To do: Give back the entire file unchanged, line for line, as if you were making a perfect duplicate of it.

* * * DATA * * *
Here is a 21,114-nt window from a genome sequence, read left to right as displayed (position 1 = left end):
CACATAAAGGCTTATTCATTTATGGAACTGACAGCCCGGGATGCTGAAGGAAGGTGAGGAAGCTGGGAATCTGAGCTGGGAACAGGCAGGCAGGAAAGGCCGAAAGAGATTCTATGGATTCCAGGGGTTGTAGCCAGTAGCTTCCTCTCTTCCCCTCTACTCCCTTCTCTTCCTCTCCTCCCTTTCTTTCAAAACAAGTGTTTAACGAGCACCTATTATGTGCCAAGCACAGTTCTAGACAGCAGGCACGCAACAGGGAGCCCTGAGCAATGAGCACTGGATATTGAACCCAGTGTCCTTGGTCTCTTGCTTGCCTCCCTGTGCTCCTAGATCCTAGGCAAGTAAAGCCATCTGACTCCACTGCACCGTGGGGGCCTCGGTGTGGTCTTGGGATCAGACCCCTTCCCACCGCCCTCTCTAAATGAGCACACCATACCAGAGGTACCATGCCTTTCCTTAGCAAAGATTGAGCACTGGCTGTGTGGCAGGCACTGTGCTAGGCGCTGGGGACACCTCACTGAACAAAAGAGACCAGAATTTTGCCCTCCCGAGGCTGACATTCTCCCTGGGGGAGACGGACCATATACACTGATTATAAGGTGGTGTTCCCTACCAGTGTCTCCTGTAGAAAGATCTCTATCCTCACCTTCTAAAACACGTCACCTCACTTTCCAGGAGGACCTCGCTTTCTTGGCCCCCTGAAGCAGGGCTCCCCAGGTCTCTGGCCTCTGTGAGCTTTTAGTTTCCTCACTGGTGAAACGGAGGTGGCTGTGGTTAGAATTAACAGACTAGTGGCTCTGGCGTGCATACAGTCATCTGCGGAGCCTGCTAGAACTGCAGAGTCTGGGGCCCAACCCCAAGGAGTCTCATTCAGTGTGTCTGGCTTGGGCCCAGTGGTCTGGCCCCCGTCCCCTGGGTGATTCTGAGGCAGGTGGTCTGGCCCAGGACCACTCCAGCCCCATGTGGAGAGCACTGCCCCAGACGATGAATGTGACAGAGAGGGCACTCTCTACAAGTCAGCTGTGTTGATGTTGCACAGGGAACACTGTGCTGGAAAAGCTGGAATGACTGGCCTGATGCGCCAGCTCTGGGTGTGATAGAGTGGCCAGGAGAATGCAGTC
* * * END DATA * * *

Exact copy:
Here is a 21,114-nt window from a genome sequence, read left to right as displayed (position 1 = left end):
CACATAAAGGCTTATTCATTTATGGAACTGACAGCCCGGGATGCTGAAGGAAGGTGAGGAAGCTGGGAATCTGAGCTGGGAACAGGCAGGCAGGAAAGGCCGAAAGAGATTCTATGGATTCCAGGGGTTGTAGCCAGTAGCTTCCTCTCTTCCCCTCTACTCCCTTCTCTTCCTCTCCTCCCTTTCTTTCAAAACAAGTGTTTAACGAGCACCTATTATGTGCCAAGCACAGTTCTAGACAGCAGGCACGCAACAGGGAGCCCTGAGCAATGAGCACTGGATATTGAACCCAGTGTCCTTGGTCTCTTGCTTGCCTCCCTGTGCTCCTAGATCCTAGGCAAGTAAAGCCATCTGACTCCACTGCACCGTGGGGGCCTCGGTGTGGTCTTGGGATCAGACCCCTTCCCACCGCCCTCTCTAAATGAGCACACCATACCAGAGGTACCATGCCTTTCCTTAGCAAAGATTGAGCACTGGCTGTGTGGCAGGCACTGTGCTAGGCGCTGGGGACACCTCACTGAACAAAAGAGACCAGAATTTTGCCCTCCCGAGGCTGACATTCTCCCTGGGGGAGACGGACCATATACACTGATTATAAGGTGGTGTTCCCTACCAGTGTCTCCTGTAGAAAGATCTCTATCCTCACCTTCTAAAACACGTCACCTCACTTTCCAGGAGGACCTCGCTTTCTTGGCCCCCTGAAGCAGGGCTCCCCAGGTCTCTGGCCTCTGTGAGCTTTTAGTTTCCTCACTGGTGAAACGGAGGTGGCTGTGGTTAGAATTAACAGACTAGTGGCTCTGGCGTGCATACAGTCATCTGCGGAGCCTGCTAGAACTGCAGAGTCTGGGGCCCAACCCCAAGGAGTCTCATTCAGTGTGTCTGGCTTGGGCCCAGTGGTCTGGCCCCCGTCCCCTGGGTGATTCTGAGGCAGGTGGTCTGGCCCAGGACCACTCCAGCCCCATGTGGAGAGCACTGCCCCAGACGATGAATGTGACAGAGAGGGCACTCTCTACAAGTCAGCTGTGTTGATGTTGCACAGGGAACACTGTGCTGGAAAAGCTGGAATGACTGGCCTGATGCGCCAGCTCTGGGTGTGATAGAGTGGCCAGGAGAATGCAGTC